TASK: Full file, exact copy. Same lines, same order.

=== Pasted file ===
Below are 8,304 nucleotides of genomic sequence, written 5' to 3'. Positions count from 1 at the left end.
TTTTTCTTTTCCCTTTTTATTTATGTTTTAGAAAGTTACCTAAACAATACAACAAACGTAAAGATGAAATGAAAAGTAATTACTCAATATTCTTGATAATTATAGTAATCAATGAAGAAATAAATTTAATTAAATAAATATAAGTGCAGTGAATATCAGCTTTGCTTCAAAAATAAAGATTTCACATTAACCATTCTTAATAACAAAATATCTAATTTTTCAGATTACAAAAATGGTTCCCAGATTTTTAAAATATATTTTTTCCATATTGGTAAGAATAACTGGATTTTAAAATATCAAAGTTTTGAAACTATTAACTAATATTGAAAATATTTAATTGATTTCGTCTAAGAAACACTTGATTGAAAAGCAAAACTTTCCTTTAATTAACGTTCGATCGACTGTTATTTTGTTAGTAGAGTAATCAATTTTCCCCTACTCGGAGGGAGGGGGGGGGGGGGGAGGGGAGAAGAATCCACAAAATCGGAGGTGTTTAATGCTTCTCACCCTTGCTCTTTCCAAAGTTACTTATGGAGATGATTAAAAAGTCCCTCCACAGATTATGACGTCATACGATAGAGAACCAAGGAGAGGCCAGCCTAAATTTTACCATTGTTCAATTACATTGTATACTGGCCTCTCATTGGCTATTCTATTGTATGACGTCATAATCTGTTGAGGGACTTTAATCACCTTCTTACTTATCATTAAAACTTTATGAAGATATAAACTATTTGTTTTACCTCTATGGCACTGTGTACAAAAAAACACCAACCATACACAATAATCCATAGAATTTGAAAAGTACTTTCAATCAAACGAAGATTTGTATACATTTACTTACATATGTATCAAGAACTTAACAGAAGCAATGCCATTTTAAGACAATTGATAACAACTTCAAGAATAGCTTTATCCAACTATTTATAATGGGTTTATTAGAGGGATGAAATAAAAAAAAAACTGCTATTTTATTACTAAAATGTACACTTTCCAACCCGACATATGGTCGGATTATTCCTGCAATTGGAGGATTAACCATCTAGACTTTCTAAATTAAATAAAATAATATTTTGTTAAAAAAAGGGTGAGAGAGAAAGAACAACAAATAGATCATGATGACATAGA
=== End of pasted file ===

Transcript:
Below are 8,304 nucleotides of genomic sequence, written 5' to 3'. Positions count from 1 at the left end.
TTTTTCTTTTCCCTTTTTATTTATGTTTTAGAAAGTTACCTAAACAATACAACAAACGTAAAGATGAAATGAAAAGTAATTACTCAATATTCTTGATAATTATAGTAATCAATGAAGAAATAAATTTAATTAAATAAATATAAGTGCAGTGAATATCAGCTTTGCTTCAAAAATAAAGATTTCACATTAACCATTCTTAATAACAAAATATCTAATTTTTCAGATTACAAAAATGGTTCCCAGATTTTTAAAATATATTTTTTCCATATTGGTAAGAATAACTGGATTTTAAAATATCAAAGTTTTGAAACTATTAACTAATATTGAAAATATTTAATTGATTTCGTCTAAGAAACACTTGATTGAAAAGCAAAACTTTCCTTTAATTAACGTTCGATCGACTGTTATTTTGTTAGTAGAGTAATCAATTTTCCCCTACTCGGAGGGAGGGGGGGGGGGGGGAGGGGAGAAGAATCCACAAAATCGGAGGTGTTTAATGCTTCTCACCCTTGCTCTTTCCAAAGTTACTTATGGAGATGATTAAAAAGTCCCTCCACAGATTATGACGTCATACGATAGAGAACCAAGGAGAGGCCAGCCTAAATTTTACCATTGTTCAATTACATTGTATACTGGCCTCTCATTGGCTATTCTATTGTATGACGTCATAATCTGTTGAGGGACTTTAATCACCTTCTTACTTATCATTAAAACTTTATGAAGATATAAACTATTTGTTTTACCTCTATGGCACTGTGTACAAAAAAACACCAACCATACACAATAATCCATAGAATTTGAAAAGTACTTTCAATCAAACGAAGATTTGTATACATTTACTTACATATGTATCAAGAACTTAACAGAAGCAATGCCATTTTAAGACAATTGATAACAACTTCAAGAATAGCTTTATCCAACTATTTATAATGGGTTTATTAGAGGGATGAAATAAAAAAAAAACTGCTATTTTATTACTAAAATGTACACTTTCCAACCCGACATATGGTCGGATTATTCCTGCAATTGGAGGATTAACCATCTAGACTTTCTAAATTAAATAAAATAATATTTTGTTAAAAAAAGGGTGAGAGAGAAAGAACAACAAATAGATCATGATGACATAGA